Profit Minded

How to Handle the Shorter Holiday Shopping Season


Some are suggesting this will be the Christmas that Congress stole, but a shutdown-induced cash flow problem isn’t the only shortage shopkeepers, restaurants, and online retailers are up against in the 2013 holiday season.

Perhaps you’ve already noticed how crowded your holiday party schedule is with only four, not five, weekends between Thanksgiving and Christmas this year. Black Friday is the first of only 26 shopping days until Christmas this year, making it the shortest holiday season since 2002. Last year, shoppers had 32 days to get through their lists.

Research from Adobe Digital Index suggests the calendar will cost online retailers $1.5 billion in sales this year. And in a survey of more than 1,000 small business owners conducted by Manta only 13 percent indicated they expect to have a better sales season than last year, and half predicted that shoppers will spend less.

To salvage the season that can make or break the year, many small business owners will be doing all they can to get shoppers to start early and shop often.

“Suc­cess­ful retail­ers will off­set losses by help­ing early shop­pers know that they don’t need to wait until Thanks­giv­ing week­end to get the best deals,” suggests  Adobe’s Tyler White, whose research report also predicts Thanksgiving Day will be the fastest growing online shopping day in 2013, and that Cyber Mon­day will break records as the high­est sin­gle online shop­ping day ever with sales above $2.27 billion.

How can your business make the most of a short season? Many small businesses told Manta they will refine their selling strategies and are starting promotions earlier, leveraging social media, and increasing email-marketing initiatives. Business owners are also focused on price, customer service, and online reviews. (Those are the three most influential drivers for shoppers, according to Manta).

Businesses are also paying more attention to mobile shoppers. Millennials, who account for $1.3 trillion in annual consumer spending, according to Boston Consulting Group, are the most likely generation to shop via mobile device. Twenty percent of small business owners expect an increase in mobile transactions this year, and many also expect their mobile presence as well as mobile coupons and discount offers to draw customers into the store, according to Manta’s research.

Indeed, Adobe’s survey of con­sumers bears out those predictions: Consumers told Adobe they will shop 40 percent more from their mobile device than last year on Thanksgiving Day and on Black Friday. “Cur­rent trends indi­cate that both mobile and ‘local’ will mat­ter more than ever, but the divide between the best mar­keters and the rest is widen­ing,” according to Adobe.

Small business owners will need to be aggressive this year to increase their holiday success. These suggestions for how to do that come from Manta and Adobe:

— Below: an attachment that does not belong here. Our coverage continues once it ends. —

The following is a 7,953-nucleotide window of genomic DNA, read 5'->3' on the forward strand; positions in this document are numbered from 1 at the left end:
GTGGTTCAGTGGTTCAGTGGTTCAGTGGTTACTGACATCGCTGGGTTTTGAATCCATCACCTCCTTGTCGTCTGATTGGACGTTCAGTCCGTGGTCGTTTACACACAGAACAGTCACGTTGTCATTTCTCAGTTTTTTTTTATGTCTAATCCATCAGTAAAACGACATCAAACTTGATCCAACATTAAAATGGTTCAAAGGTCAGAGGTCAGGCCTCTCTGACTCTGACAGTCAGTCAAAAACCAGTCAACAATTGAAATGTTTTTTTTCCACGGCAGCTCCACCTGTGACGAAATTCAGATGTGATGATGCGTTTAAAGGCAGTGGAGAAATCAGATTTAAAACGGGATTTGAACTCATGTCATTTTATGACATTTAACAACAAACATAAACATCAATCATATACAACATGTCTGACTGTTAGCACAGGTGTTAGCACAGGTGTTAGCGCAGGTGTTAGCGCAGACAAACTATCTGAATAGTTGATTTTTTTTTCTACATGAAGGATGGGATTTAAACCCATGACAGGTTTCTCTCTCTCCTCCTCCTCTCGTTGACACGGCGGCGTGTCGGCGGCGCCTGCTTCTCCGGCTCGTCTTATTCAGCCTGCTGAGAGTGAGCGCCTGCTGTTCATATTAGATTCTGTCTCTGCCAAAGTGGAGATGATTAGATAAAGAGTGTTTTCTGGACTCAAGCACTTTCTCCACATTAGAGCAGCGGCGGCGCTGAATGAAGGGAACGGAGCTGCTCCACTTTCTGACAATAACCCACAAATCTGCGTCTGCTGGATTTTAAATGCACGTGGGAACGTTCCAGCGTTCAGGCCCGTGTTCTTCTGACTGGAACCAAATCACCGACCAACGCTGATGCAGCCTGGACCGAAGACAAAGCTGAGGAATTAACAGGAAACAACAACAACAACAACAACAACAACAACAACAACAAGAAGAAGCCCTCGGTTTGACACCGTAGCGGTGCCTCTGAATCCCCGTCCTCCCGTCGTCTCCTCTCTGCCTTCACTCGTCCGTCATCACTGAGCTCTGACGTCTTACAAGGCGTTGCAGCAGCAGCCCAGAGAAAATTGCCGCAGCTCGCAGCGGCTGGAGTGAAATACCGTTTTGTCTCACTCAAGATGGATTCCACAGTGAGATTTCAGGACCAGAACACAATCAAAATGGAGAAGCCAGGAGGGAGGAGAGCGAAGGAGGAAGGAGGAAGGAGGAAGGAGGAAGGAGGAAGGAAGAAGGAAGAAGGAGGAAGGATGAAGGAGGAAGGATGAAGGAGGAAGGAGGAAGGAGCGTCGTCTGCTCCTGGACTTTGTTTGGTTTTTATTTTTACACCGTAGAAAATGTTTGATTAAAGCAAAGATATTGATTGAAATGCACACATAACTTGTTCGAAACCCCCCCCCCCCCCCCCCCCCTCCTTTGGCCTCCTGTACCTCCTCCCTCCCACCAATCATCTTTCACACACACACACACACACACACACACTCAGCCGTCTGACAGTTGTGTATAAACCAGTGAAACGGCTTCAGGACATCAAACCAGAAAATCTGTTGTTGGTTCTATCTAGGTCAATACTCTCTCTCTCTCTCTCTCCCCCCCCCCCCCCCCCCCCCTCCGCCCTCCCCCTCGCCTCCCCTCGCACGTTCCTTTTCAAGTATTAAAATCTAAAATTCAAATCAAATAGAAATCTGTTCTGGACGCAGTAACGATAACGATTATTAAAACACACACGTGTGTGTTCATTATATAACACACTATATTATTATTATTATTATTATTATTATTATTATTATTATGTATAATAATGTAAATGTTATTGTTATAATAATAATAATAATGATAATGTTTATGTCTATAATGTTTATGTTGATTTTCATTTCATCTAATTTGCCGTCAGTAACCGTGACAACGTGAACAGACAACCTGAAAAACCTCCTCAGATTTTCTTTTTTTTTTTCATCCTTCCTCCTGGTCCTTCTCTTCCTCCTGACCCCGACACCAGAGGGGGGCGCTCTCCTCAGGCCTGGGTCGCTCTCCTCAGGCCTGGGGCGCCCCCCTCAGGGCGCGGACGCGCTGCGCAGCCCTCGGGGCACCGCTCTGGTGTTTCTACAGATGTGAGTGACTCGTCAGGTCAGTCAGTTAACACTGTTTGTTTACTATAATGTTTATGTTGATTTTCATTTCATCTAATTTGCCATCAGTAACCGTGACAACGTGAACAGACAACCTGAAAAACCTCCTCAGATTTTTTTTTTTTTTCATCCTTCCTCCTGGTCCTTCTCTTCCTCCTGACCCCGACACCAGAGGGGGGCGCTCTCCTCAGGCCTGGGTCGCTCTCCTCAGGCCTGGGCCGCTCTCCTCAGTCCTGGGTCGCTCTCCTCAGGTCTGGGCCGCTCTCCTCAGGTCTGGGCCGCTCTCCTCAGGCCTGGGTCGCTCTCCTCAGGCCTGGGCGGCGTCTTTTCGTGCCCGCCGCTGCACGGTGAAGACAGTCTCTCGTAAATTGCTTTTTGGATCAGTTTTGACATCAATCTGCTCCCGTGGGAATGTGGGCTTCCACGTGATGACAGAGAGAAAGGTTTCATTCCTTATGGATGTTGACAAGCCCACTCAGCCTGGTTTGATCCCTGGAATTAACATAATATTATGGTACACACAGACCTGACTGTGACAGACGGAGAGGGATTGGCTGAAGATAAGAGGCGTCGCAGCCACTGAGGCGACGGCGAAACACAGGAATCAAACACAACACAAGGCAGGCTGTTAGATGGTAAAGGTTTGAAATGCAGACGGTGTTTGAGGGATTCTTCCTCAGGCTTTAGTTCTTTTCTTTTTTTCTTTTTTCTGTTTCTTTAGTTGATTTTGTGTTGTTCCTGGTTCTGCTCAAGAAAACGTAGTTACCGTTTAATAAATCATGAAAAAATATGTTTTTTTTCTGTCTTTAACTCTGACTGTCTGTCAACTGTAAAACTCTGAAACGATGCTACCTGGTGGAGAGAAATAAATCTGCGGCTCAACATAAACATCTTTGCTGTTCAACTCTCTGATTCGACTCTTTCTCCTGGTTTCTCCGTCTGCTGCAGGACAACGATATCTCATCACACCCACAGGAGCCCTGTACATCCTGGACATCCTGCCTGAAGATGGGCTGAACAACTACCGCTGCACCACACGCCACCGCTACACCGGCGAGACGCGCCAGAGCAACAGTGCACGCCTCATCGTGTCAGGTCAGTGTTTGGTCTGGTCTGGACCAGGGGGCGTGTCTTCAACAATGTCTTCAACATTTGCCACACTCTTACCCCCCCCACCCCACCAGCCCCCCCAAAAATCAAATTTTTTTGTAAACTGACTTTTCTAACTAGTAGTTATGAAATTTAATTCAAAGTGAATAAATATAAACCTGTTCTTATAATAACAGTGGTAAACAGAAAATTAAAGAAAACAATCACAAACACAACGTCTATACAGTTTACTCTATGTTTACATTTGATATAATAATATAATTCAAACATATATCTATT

1. Use social media savvy

While only 2 percent of shoppers are expected to jump directly from a social network to a retailer, Adobe says retail­ers need to under­stand the value of social media in the pur­chas­ing jour­ney. Thirty-six percent of consumers say their holiday purchases require them to consult social media to make a decision.  Adobe cautions retailers not to look only at direct referrals from social media but to “effec­tively use social to drive online sales.”

The company suggests also that retail­ers who offer “more sophis­ti­cated, holiday-focused mobile apps, geo-fencing, and loca­tion-based pro­mo­tional strate­gies” could motivate in-store shoppers to simultaneously shop with their mobile devices while waiting in the checkout line.

And be sure to push a steady stream of deals, gift suggestions, and updates coming to your social media channels to keep your brand and business top of mind to your mobile followers.

2. Calm customers down

Shop­pers with six days less than last year will be frenetic. Highly per­son­al­ized mar­ket­ing offers can cap­ture their atten­tion. Consider offering free express ship­ping for last minute shop­pers and early pro­mo­tions well before Black Fri­day, Adobe suggests.

The tone of your emails and social media posts can also help customers feel less stressed. Manta suggests developing content and begin outreach early using phrases like "Get ahead of the holiday rush!" and, as holiday deadlines approach, reassure customers that "There's still time," and "It's not too late."

3. Capitalize on being small

Competition with big box retailers and online vendors will be tougher than ever for small businesses. But Manta says shops should leverage their local knowledge and connections by creating targeted holiday content, emails, and social media outreach. Small businesses should also take advantage of their ability to provide personalized service that consumers won’t get from big stores.

Bundling is another tactic small businesses can use better than big competitors to sell more while offering unique holiday gifts, Manta suggests. By offering deals on complementary products and services purchased as packages, you can make customers feel they’re getting a great price as well as a convenient holiday deal.

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